I happen to come from an agricultural community. I grew up on a farm in Saskatchewan. To this day my brother farms on the family farm and on more land he has added. We often speak in our family of the contribution that we have made in providing food not only for Canadians but also for people around the world. One of the great things that some of our people have done in Saskatchewan, and I think this happens in other parts of the country as well, is that farmers have actually given some of their surplus as a donation to some of the third world countries where people are starving because of a lack of food when we have so much.
It behooves our government to make sure that we have a market for the food we produce for export, but it has to be done fairly.
We had a considerably lengthy and interesting debate last night on agriculture. I do not think we adequately recognize that a good, solid, secure food source is a very important base of our national security. If we were ever to lose our agriculture industry, and I mean all agriculture, our food producing sources, the farmers and fishermen, and our infrastructure to process food, we would suddenly no longer enjoy the security of a plentiful and safe food supply.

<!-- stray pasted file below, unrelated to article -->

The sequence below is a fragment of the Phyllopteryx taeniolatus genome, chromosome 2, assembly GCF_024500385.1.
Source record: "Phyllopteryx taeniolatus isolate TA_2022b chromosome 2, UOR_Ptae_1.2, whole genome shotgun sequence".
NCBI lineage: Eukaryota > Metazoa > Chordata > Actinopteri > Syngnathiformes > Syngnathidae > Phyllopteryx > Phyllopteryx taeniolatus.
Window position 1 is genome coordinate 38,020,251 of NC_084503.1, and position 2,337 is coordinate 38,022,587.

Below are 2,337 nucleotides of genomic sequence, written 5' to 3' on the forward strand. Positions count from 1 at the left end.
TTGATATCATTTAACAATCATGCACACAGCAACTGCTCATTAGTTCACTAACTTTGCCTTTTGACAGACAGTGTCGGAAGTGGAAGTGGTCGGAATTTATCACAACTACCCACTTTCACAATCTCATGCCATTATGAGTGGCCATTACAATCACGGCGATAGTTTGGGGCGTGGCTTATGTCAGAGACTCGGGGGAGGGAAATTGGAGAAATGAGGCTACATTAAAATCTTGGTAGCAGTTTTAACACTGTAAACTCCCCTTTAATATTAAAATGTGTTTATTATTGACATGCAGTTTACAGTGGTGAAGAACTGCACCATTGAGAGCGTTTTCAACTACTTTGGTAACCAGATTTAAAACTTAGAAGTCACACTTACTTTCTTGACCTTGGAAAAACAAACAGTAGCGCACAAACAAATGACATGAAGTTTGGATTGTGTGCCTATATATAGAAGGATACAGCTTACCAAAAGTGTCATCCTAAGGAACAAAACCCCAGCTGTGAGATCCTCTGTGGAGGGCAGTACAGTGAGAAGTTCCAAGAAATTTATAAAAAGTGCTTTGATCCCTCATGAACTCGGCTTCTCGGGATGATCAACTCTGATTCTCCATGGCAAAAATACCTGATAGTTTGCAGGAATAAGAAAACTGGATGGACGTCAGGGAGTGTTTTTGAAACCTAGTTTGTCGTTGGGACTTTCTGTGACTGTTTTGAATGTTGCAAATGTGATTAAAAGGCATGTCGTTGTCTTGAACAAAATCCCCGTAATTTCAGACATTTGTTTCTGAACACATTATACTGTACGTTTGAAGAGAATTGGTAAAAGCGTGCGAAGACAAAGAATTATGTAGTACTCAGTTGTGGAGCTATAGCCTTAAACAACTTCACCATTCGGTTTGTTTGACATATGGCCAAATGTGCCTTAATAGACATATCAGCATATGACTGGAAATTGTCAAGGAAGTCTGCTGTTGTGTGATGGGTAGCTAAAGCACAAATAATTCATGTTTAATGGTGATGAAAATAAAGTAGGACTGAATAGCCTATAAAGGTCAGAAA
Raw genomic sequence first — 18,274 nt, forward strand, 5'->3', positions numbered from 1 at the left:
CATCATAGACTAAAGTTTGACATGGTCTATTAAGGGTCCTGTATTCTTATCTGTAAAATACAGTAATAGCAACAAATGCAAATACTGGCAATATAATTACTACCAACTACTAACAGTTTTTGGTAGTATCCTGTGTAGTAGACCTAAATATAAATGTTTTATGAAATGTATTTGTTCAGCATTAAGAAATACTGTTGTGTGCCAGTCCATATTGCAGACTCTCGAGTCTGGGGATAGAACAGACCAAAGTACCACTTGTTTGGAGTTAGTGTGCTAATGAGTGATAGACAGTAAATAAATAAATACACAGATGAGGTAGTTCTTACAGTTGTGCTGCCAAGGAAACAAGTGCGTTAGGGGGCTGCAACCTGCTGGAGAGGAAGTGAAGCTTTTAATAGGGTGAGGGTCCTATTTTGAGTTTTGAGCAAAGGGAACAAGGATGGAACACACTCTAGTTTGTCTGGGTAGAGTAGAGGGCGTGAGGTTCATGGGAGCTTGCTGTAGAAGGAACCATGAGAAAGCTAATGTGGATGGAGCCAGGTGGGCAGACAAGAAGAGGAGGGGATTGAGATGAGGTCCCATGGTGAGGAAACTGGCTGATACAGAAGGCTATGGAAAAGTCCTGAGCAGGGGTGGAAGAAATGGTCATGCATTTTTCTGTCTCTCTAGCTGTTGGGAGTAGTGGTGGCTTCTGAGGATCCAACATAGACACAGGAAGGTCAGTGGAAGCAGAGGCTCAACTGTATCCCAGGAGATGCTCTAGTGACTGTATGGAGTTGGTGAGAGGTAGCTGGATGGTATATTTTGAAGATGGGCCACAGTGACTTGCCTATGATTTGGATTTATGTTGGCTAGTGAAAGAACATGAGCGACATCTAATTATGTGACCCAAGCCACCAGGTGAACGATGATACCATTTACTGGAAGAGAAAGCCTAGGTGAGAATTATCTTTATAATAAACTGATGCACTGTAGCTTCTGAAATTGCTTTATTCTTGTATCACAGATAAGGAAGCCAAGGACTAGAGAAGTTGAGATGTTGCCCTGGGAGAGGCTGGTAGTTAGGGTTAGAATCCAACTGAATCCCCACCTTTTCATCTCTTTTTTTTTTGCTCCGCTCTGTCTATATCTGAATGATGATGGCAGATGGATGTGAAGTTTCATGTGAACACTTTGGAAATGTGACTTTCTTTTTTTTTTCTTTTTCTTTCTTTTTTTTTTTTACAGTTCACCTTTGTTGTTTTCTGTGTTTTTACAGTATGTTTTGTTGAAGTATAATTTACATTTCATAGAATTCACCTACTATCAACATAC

It is incumbent upon on us as a country, especially in these troubling days, to make sure that our producers and processors can survive and be strong economically and in their businesses. We need to make sure we do not jeopardize that in any way.
I am inclined right now to vote against the bill simply because it is not good enough. I absolutely love the idea of free trade and being able to export our food around the world. I love the idea that we can provide it to those who do not have as much we do. However let us make sure that we do not hobble our own farmers. We should not attach a weight to their ankles.
This is just a small diversion. In the agreement dairy, poultry, egg and beef products are excluded from this present provision. Presumably that will come at some future time in some future agreement, but it is not included now.
I think I have laid my case in front of the House and the Canadian people. It is very important that in this instance our government be given a message. It should go back to the bargaining table. It should strengthen the protection of our sugar industry. It is not there now. Unless we change that, I cannot vote in favour of the bill because of that very serious and fatal flaw.